Timmins Chamber has mixed reaction to reintroduced 2014 provincial budget


Date:  7/14/2014
ArticleType:  Press Release

TIMMINS, July 14, 2014—Though Timmins businesses may benefit from the Ontario Government’s reintroduced 2014 budget, its lack of long-term solutions for energy and Northern infrastructure is a concern, according to the Timmins Chamber of Commerce.

The July 14 presentation of the 2014 provincial budget by Finance Minister Charles Sousa reintroduced that which the Liberal government initially proposed on May 1, and includes several items relevant to the Timmins area, such as: 

  • $1 billion in potential infrastructure investment in the Ring of Fire;
  • $13.9 billion for transportation infrastructure for areas outside the GTHA, including funding for bus and rail infrastructure for the Ontario Northland Transportation Commission;
  • More financial incentives for small businesses to participate in conservation initiatives;
  • Lowering the threshold for large industrial consumers to participate in special energy-cost-saving programs;
  • More than $130 billion in infrastructure spending over 10 years, and
  • A new $25-million Aboriginal Economic Development Fund.

“Although we have some concerns about this budget, we have to acknowledge that it contains some items of significant interest for Timmins businesses,” said Phil Barton, president of the Timmins Chamber of Commerce.

“There are some obvious big-ticket items relating to enhancing mining in the North, which is of course badly needed, but there are a number of other significant additions, such as the enhancement of bus and rail for the Ontario Northland Transportation Commission.”

The most obvious appeal for Northern Ontario is the proposed $1 billion in funding for infrastructure in the Ring of Fire, located in northwestern Ontario’s James Bay Lowlands. Although the province-wide benefits of this project will ripple into Timmins, the lack of infrastructure stands as a major barrier to its progress.

While the federal government has yet to make its own commitments, the Timmins Chamber holds that all levels of government must partner with the private sector and area First Nations communities to make this project a reality.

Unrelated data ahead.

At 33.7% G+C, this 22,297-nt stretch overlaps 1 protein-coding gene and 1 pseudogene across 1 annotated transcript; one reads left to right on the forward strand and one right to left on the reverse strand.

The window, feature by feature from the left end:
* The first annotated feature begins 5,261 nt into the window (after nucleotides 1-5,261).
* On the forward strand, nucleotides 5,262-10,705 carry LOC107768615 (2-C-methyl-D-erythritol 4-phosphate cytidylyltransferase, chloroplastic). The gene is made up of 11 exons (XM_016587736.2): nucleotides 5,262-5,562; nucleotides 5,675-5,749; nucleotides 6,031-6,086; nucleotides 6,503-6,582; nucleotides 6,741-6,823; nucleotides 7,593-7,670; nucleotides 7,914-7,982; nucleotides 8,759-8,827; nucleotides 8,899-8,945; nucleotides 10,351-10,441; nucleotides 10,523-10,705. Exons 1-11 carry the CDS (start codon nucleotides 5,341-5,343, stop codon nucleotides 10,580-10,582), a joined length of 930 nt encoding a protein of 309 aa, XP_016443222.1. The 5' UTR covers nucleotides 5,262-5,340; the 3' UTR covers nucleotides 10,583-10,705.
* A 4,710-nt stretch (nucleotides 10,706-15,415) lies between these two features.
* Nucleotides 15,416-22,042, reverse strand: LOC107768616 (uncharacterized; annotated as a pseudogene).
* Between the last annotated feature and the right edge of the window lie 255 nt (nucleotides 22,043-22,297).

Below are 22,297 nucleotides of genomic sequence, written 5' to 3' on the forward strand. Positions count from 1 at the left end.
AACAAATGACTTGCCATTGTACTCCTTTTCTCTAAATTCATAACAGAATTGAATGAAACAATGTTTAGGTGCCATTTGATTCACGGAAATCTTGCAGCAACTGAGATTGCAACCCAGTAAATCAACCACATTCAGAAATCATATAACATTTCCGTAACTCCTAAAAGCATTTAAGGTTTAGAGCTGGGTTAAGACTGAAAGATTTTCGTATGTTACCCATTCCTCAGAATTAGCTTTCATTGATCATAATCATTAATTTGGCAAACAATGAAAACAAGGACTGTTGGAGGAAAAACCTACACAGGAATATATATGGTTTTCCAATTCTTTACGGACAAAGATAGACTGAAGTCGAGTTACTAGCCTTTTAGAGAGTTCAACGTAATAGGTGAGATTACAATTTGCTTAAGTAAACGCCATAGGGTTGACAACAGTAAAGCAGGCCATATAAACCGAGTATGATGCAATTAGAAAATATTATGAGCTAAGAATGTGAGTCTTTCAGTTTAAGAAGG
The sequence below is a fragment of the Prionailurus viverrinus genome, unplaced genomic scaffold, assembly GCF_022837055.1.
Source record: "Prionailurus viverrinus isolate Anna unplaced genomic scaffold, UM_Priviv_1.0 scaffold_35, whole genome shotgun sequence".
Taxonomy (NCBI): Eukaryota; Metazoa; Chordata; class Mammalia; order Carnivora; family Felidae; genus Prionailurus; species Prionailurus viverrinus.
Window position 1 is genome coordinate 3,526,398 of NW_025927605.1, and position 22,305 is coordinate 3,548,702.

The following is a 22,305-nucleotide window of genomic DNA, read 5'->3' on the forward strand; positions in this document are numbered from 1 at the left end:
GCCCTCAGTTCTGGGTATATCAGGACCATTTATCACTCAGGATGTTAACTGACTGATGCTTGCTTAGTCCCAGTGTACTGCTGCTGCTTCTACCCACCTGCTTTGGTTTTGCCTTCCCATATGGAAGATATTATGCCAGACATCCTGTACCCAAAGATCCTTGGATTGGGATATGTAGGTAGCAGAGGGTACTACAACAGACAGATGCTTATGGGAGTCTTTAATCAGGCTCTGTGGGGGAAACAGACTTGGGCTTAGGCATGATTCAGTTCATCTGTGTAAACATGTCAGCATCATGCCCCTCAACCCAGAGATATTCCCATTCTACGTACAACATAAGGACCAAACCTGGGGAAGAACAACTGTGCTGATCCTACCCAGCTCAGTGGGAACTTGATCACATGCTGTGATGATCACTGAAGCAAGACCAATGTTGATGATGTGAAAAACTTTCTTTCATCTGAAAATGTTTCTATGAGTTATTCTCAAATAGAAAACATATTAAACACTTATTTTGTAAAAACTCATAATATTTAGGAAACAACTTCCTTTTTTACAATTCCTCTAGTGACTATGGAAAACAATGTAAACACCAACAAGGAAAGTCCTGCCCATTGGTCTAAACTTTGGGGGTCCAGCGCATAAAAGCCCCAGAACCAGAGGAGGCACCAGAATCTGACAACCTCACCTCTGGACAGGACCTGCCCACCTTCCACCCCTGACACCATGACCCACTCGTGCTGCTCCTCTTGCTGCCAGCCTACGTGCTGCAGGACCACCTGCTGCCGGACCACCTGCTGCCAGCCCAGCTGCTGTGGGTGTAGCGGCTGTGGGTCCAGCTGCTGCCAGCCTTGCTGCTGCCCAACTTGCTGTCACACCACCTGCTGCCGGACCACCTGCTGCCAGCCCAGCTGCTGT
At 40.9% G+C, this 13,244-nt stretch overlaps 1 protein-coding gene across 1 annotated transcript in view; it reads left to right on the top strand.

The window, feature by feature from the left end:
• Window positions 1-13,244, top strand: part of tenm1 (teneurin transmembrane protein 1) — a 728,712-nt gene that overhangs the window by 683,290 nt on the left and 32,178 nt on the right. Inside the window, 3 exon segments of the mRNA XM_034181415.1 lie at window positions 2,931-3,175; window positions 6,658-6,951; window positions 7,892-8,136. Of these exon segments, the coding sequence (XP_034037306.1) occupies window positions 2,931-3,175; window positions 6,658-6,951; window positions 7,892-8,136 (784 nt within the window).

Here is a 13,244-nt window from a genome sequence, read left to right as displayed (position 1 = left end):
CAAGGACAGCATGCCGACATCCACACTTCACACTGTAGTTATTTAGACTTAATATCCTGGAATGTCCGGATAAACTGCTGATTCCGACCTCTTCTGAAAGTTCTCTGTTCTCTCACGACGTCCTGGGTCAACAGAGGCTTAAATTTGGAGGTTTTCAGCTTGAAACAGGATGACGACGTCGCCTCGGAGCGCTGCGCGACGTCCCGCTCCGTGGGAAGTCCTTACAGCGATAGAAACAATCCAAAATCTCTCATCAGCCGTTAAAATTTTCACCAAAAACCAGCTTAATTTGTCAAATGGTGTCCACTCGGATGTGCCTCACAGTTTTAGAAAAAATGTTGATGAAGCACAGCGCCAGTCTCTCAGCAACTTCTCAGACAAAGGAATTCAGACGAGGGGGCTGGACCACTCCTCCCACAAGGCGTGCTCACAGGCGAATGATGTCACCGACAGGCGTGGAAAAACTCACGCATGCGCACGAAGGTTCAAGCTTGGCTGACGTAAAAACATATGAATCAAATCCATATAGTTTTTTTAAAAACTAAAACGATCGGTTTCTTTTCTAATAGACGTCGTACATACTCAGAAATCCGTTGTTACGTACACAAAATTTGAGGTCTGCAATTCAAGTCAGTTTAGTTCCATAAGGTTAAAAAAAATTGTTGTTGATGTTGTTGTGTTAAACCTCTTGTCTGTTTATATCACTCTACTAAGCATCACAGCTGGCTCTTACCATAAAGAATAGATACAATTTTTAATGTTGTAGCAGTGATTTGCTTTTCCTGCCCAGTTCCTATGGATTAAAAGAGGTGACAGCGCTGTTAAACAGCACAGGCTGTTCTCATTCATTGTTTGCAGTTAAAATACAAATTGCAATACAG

The budget also offers some measures to offset energy rates for small and large businesses alike. The expansion of the Industrial Conservation Initiative program will allow more large industrial firms to participate and save upwards of 20 percent on their energy bill; conversely, small businesses will be able to save through the province’s streamlining and expansion of its saveONenergy program.

However, these advantages are simply short-term solutions for a much longer-term problem, said Barton, as the cost of energy is still projected to rise sharply in the coming years -- and the 2014 budget fails to address that issue.

The budget also fails to address key provincial issues that have stood as a major concern for the Timmins Chamber in recent years, such as the failure to reinstate the much-needed Connecting Link program. This program helped to fund up to 90% of construction and maintenance of provincial highways that run through municipalities, and its cancellation in 2013 has left Timmins struggling to maintain this crucial infrastructure.

As well, the budget did not indicate any intention to halt the ongoing sale of the Ontario Northland Transportation Commission’s (ONTC) telecommunications arm, Ontera, to Bell Aliant. The lack of details surrounding the sale are disconcerting, said Barton, as a similarly rushed effort to divest the ONTC as a whole was later proven by the Ontario Auditor General to cost Ontario taxpayers in excess of $800 million.

“There is some good news in the budget, but we have some strong concerns about what it specifically fails to address,” said Barton. “We sincerely hope that when it comes to providing improvement on topics such as energy pricing, the province will work with businesses and the affected communities on finding sustainable and competitive solutions.”

The Ontario Chamber of Commerce also had some concerns for the 2014 provincial budget, referring to it as a “two-steps back” budget for businesses.

In particular, the organization held out strong criticism for the budget’s proposal to increase spending, the deficit, and overall debt. Specifically, the budget would increase government spending from $127 billion to $130 billion, growing the deficit from $11.3 billion to $12.5 billion over the same period. The overall debt will grow to $289.3 billion by the end of 2014-2015, and $317.2 billion by the end of 2016-2017. This increases the province’s debt-to-GDP ratio to an “alarming” 40.3 percent by 2014-2015.

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About the Timmins Chamber of Commerce
With 800 members, the Timmins Chamber of Commerce is one of the largest accredited chambers of commerce with distinction in northeastern Ontario. As the “Voice of Business in Timmins” since 1949, our advocacy and policy initiatives focus on ensuring a positive business climate in the City of Timmins.

Contact:
Nick Stewart
Manager of Policy, Research and Communications
Timmins Chamber of Commerce
(705) 360-1900
policy@timminschamber.on.ca